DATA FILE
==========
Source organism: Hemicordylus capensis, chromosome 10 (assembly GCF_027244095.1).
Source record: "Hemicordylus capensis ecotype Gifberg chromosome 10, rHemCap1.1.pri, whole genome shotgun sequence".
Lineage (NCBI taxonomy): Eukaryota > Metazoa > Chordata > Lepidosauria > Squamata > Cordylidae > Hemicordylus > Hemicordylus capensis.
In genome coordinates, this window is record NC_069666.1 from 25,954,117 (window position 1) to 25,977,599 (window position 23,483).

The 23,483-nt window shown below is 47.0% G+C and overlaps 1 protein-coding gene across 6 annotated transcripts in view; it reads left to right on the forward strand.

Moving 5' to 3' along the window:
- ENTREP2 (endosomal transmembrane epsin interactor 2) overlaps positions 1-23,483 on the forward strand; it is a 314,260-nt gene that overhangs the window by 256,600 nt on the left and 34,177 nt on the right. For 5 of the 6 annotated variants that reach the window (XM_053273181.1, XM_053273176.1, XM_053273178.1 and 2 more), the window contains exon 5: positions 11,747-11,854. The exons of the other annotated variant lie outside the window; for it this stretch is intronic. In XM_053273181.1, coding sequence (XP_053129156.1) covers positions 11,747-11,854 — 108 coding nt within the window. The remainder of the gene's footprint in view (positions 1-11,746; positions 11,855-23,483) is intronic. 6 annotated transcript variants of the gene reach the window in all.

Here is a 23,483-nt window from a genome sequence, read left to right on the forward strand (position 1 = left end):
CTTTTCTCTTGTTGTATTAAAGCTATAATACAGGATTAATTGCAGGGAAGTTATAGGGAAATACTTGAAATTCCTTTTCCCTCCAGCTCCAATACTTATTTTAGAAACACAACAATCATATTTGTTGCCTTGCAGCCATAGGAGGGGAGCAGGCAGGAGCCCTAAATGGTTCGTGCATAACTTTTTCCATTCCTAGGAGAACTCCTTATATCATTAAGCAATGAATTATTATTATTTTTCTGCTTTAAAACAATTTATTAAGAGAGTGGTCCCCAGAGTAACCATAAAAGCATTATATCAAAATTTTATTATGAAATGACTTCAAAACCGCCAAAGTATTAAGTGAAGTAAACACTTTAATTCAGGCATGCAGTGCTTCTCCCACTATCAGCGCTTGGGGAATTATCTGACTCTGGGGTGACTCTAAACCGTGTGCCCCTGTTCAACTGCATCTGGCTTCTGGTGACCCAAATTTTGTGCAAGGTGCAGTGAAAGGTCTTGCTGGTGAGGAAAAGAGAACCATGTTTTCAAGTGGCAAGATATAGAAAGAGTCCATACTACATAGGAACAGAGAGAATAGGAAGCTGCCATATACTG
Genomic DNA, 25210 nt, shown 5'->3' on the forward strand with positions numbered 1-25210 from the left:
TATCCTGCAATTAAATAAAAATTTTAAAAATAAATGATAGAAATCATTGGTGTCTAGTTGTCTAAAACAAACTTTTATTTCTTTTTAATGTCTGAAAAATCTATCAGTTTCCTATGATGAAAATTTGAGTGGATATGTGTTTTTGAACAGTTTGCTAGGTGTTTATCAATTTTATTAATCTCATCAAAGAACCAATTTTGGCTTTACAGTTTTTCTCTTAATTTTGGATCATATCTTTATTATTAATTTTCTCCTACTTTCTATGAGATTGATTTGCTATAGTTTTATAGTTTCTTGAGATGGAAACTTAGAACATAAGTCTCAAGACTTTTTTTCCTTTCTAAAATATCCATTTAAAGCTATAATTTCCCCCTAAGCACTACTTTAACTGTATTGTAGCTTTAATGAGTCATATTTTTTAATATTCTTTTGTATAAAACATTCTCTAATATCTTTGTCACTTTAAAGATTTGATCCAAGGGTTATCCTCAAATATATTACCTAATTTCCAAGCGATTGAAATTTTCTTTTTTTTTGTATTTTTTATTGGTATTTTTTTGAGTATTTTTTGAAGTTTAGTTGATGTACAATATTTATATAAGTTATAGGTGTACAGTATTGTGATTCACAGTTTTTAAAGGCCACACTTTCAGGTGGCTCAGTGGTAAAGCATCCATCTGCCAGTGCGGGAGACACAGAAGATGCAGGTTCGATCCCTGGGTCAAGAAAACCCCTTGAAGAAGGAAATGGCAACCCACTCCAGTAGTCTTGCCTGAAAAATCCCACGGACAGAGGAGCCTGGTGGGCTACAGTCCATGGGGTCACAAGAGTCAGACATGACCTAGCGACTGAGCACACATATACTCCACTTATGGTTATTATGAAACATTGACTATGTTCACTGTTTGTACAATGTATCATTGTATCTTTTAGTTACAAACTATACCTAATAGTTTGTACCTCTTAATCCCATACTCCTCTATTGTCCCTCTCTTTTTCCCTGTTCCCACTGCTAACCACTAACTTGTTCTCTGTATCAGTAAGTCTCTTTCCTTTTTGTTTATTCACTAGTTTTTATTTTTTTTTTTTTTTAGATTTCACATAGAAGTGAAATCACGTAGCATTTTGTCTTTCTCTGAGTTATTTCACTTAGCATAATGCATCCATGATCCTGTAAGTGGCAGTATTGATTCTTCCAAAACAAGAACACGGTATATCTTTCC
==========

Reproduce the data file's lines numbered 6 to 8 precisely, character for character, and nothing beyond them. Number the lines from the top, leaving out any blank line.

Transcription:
Moving 5' to 3' along the window:
- ENTREP2 (endosomal transmembrane epsin interactor 2) overlaps positions 1-23,483 on the forward strand; it is a 314,260-nt gene that overhangs the window by 256,600 nt on the left and 34,177 nt on the right. For 5 of the 6 annotated variants that reach the window (XM_053273181.1, XM_053273176.1, XM_053273178.1 and 2 more), the window contains exon 5: positions 11,747-11,854. The exons of the other annotated variant lie outside the window; for it this stretch is intronic. In XM_053273181.1, coding sequence (XP_053129156.1) covers positions 11,747-11,854 — 108 coding nt within the window. The remainder of the gene's footprint in view (positions 1-11,746; positions 11,855-23,483) is intronic. 6 annotated transcript variants of the gene reach the window in all.

Here is a 23,483-nt window from a genome sequence, read left to right on the forward strand (position 1 = left end):